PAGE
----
No matter how much our culture changes, year after year, one of the top New Year’s resolutions never seems to change. If you guessed losing weight and eating healthier, you’re right! People seem to be more inclined to make healthier eating choices and incorporate some sort of exercise regimen prior to the holiday season. However, as soon as Thanksgiving shows up on the calendar, we throw our health-conscious values and ideals out the window. By the time January 1 rolls around,t we find ourselves cringing at the choices we’ve made in the past 30 plus days! We remember all the pie we consumed, the holiday beverages we had one too many of, and the exercise that quite frankly, just did not exist.
Many of us find ourselves in this same predicament year after year. By the time we’ve entered the New Year, reality sets in. We feel bloated, heavier, tired and drained. Many people complain of gaining anywhere from 5-10 pounds. No matter what the number on the scale, we end the year feeling not so great about ourselves. But what if this year you decided to do something different? What if instead you were to end the year feeling healthy, vibrant, and more energized than before? The holidays should be a time to recharge with our loved ones; a time to reflect, appreciate, and rest. We don’t have to end the year feeling run down. All we need to do is make better food and lifestyle choices.
Here are just a few ideas to stay more fit, healthier, and happier this holiday season:
Keep going to the gym. The holidays can be very hectic, chaotic and even stressful at times. With so much to do, we tend to feel overwhelmed and exercising gets moved to the bottom of the list. Instead of looking at exercise as another chore to be done this holiday season, see it as an outlet to release any tension you may be feeling. Exercise will naturally reduce stress by increasing your endorphins and reducing cortisol. When we exercise regularly we feel great, look great, and keep our bodies moving towards a state of health.
Indulge, but don’t over-indulge. One of the best parts of the holidays is the food and drinks. We all deserve to let loose a little and occasionally have that piece of pie…or at least a few bites of it. Unfortunately, many of us don’t just overeat during the celebrations, but during all the weeks in between too. We tend to think, “well I ate bad already, and the rest of the holidays will be here before I know it, what’s the point of eating healthy now?” Consider allowing yourself to indulge on the big days like Thanksgiving, Christmas, Hannukah, and New Year’s, then stay in control during the days and weeks in between. This allows us to have something to look forward to, while not falling into that self-destructive pattern where we actually gain weight. Emotional eating and stress eating are also common during this time of year. If you feel yourself beginning to emotionally eat, give yourself a moment to think about why you might be doing it. Are you bored? Are you upset about something? Are you stressed out? Are you just reaching for the first thing you see? Finding the root of why you want to eat something unhealthy may help you to avoid it entirely.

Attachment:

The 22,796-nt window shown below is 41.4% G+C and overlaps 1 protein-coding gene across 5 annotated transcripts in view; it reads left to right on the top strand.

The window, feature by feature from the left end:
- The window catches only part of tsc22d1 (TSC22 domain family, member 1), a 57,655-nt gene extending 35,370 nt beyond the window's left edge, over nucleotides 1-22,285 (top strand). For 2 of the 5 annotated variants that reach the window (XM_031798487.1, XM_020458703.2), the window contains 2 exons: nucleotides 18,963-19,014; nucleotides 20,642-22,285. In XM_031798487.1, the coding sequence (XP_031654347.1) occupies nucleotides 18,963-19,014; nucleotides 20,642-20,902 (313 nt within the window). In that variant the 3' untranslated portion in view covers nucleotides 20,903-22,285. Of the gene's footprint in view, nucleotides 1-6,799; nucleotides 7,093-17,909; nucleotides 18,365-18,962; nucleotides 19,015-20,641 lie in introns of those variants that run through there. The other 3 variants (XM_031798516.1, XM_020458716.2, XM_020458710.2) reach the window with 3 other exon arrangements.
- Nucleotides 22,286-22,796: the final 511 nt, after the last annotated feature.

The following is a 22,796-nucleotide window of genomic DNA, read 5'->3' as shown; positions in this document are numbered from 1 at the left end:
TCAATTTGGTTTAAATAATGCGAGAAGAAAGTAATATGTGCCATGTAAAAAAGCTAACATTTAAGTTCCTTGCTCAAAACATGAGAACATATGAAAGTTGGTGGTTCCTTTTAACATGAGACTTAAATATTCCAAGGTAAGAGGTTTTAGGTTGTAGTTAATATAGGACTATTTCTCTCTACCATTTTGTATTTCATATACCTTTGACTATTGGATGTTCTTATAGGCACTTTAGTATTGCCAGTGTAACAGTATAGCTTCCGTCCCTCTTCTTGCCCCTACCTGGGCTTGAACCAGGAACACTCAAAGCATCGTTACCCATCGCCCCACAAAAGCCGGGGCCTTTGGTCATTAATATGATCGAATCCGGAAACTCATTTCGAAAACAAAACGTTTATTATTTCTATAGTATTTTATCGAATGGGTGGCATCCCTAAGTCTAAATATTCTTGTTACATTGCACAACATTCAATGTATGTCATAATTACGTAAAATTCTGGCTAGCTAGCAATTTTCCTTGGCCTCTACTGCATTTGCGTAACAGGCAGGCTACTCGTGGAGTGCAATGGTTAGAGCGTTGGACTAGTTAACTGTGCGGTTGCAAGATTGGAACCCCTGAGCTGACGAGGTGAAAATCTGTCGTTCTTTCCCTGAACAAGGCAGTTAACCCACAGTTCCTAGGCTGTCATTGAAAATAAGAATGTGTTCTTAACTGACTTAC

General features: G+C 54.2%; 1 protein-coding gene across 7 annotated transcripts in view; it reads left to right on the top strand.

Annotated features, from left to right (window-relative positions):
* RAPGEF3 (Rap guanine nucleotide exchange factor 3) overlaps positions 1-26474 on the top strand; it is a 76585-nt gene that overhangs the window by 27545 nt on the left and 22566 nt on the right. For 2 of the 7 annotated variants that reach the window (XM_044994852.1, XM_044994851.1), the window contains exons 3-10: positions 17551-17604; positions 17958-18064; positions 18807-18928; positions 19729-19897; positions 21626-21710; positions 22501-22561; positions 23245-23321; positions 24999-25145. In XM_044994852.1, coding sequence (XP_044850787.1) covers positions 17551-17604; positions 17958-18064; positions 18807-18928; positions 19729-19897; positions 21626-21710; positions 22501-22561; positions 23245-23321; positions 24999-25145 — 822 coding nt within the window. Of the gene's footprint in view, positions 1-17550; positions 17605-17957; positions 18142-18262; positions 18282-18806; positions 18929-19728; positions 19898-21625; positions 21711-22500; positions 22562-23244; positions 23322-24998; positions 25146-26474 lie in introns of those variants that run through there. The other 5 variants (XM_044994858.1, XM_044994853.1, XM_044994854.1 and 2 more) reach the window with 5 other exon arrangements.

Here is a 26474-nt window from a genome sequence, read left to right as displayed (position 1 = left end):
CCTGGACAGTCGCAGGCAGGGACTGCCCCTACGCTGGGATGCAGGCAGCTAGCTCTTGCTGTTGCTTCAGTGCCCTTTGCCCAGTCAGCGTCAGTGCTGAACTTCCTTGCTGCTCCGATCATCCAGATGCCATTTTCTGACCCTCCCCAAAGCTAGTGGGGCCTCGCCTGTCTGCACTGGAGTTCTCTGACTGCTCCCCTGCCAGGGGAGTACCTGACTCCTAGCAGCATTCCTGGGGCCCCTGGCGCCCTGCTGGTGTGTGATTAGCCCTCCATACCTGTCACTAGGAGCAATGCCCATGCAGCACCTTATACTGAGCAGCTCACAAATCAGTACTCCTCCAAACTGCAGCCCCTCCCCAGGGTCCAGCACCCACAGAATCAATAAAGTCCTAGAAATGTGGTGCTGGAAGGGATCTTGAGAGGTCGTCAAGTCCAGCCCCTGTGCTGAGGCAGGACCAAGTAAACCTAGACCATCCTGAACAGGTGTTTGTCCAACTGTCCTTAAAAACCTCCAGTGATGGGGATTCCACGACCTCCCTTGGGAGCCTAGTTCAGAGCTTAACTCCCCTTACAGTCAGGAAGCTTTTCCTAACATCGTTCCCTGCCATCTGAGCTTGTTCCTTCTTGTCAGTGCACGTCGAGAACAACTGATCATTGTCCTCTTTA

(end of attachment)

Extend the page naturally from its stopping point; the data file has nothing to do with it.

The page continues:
Your healthy diet is a lifestyle change, not just a New Year’s Resolution. Many of us tend to fall into this trap. We find ourselves justifying our poor eating choices and lack of exercise because we plan on starting this miraculous diet come January 1st. Unfortunately, healthy living is exactly what it is, a way of life. Most people set the bar too high for their New Year’s resolution, and find themselves back to square one before the month is even over. Instead, continue to exercise and make healthy eating a priority during the holidays. This allows us to make a more reasonable New Year’s Resolution such as, “taking my supplements every day, or “trying that new spin class at my gym.” Small and consistent changes are the way to go.
Making even minor changes at holiday events can really help to reduce your caloric intake. One of my favorites tricks is to eat before you go to a party. It’s easier to make good food choices when you’re not hungry. Staying away from that piece of bread, eating one cookie instead of two, sticking to higher protein-rich foods, and consuming lighter alcoholic beverages will also help. All of these smart choices will add up to a fitter, leaner, happier, and healthier holiday season!
Dr. Shannon Homkovics received her Doctorate in Naturopathic Medicine from Southwest College of Naturopathic Medicine in Tempe, Arizona. She was recently named the Director of the award-winning Life Diet Weight Loss Program at The Life Center of Connecticut. Her tools include diet and nutrition, nutritional supplements, botanical medicine, acupuncture, counseling, hydrotherapy, homeopathy and lifestyle changes. Dr. Homkovics is now taking new weight loss patients. Please call (203) 239-3400 to schedule your visit in either our North Haven or West Hartford location.